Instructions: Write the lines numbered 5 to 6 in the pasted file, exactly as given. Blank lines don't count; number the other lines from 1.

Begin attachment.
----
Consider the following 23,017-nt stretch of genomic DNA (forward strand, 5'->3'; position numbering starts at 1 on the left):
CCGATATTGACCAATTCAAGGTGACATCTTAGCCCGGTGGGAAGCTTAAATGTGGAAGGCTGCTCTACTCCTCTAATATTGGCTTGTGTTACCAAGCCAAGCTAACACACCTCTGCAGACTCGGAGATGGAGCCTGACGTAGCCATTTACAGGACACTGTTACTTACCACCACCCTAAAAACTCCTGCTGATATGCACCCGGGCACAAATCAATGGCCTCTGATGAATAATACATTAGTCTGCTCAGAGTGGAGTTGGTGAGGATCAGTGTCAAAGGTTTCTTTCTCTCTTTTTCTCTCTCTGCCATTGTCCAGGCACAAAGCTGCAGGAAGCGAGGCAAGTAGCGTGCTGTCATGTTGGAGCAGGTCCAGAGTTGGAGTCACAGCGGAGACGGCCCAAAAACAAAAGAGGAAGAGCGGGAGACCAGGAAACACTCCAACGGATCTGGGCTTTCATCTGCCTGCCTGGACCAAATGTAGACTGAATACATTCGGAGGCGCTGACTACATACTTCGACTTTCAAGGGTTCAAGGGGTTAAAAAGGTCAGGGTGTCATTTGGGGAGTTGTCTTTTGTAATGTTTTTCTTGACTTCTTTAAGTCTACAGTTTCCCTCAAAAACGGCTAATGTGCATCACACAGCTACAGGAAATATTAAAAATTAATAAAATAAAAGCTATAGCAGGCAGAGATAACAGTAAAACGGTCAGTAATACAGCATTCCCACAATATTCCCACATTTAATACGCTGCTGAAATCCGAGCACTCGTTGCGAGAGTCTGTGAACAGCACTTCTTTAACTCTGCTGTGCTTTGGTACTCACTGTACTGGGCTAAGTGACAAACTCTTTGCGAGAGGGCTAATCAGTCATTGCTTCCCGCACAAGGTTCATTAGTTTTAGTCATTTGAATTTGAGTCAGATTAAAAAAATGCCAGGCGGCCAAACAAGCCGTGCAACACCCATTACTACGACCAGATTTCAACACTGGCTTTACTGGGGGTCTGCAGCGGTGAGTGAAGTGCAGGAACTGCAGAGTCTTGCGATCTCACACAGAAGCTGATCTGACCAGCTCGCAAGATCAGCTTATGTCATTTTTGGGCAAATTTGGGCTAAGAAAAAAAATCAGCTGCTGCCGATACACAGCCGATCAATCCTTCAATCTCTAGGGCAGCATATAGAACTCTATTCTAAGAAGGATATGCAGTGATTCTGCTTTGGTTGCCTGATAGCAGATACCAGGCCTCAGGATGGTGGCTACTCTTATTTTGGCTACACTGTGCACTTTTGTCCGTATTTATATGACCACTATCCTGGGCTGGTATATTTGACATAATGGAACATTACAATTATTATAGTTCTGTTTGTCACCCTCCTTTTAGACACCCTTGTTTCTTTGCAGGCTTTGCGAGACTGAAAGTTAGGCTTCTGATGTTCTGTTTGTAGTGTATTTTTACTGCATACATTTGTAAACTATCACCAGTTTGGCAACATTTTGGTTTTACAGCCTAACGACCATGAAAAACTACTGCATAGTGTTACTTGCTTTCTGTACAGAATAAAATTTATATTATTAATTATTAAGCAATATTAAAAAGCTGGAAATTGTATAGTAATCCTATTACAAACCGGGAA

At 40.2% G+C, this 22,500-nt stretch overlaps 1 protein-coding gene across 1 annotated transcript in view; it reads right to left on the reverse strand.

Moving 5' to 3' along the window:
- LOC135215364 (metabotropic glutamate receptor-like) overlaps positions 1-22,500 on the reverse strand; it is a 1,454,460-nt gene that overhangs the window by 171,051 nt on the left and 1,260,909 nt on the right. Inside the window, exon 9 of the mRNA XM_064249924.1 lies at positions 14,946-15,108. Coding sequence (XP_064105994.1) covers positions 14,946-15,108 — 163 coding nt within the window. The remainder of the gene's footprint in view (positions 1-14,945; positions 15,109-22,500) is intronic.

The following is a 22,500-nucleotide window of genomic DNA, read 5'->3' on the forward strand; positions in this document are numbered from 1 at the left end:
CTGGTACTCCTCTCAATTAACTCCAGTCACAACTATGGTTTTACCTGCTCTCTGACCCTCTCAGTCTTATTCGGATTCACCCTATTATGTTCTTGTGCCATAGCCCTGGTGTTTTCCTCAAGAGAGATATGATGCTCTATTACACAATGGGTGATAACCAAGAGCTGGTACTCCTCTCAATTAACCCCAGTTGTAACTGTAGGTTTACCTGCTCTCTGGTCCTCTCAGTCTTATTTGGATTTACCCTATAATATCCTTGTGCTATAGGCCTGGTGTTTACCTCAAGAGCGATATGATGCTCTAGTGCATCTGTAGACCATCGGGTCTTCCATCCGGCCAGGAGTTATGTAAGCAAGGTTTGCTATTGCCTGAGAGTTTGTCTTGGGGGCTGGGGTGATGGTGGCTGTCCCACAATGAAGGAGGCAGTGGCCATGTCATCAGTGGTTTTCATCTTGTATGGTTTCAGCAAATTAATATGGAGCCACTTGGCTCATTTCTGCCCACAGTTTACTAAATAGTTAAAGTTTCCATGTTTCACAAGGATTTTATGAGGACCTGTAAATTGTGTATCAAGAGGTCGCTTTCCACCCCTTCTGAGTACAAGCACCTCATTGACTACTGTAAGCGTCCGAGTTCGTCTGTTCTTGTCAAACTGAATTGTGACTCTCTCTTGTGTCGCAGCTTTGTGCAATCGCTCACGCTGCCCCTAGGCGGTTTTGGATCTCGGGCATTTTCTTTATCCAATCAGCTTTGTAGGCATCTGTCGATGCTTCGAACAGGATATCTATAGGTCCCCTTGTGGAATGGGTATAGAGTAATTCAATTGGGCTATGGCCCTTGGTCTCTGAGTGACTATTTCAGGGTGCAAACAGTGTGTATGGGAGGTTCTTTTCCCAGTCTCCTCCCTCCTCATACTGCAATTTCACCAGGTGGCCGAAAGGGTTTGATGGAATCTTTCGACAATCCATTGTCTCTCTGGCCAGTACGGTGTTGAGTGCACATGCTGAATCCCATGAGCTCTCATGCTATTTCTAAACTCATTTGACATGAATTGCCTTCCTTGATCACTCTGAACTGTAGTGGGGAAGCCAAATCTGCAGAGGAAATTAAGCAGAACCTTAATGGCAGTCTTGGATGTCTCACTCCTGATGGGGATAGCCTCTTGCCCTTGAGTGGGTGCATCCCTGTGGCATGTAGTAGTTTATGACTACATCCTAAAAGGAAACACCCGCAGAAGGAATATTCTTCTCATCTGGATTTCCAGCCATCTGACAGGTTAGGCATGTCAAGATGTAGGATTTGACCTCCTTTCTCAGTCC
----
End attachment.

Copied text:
- LOC135215364 (metabotropic glutamate receptor-like) overlaps positions 1-22,500 on the reverse strand; it is a 1,454,460-nt gene that overhangs the window by 171,051 nt on the left and 1,260,909 nt on the right. Inside the window, exon 9 of the mRNA XM_064249924.1 lies at positions 14,946-15,108. Coding sequence (XP_064105994.1) covers positions 14,946-15,108 — 163 coding nt within the window. The remainder of the gene's footprint in view (positions 1-14,945; positions 15,109-22,500) is intronic.

The following is a 22,500-nucleotide window of genomic DNA, read 5'->3' on the forward strand; positions in this document are numbered from 1 at the left end: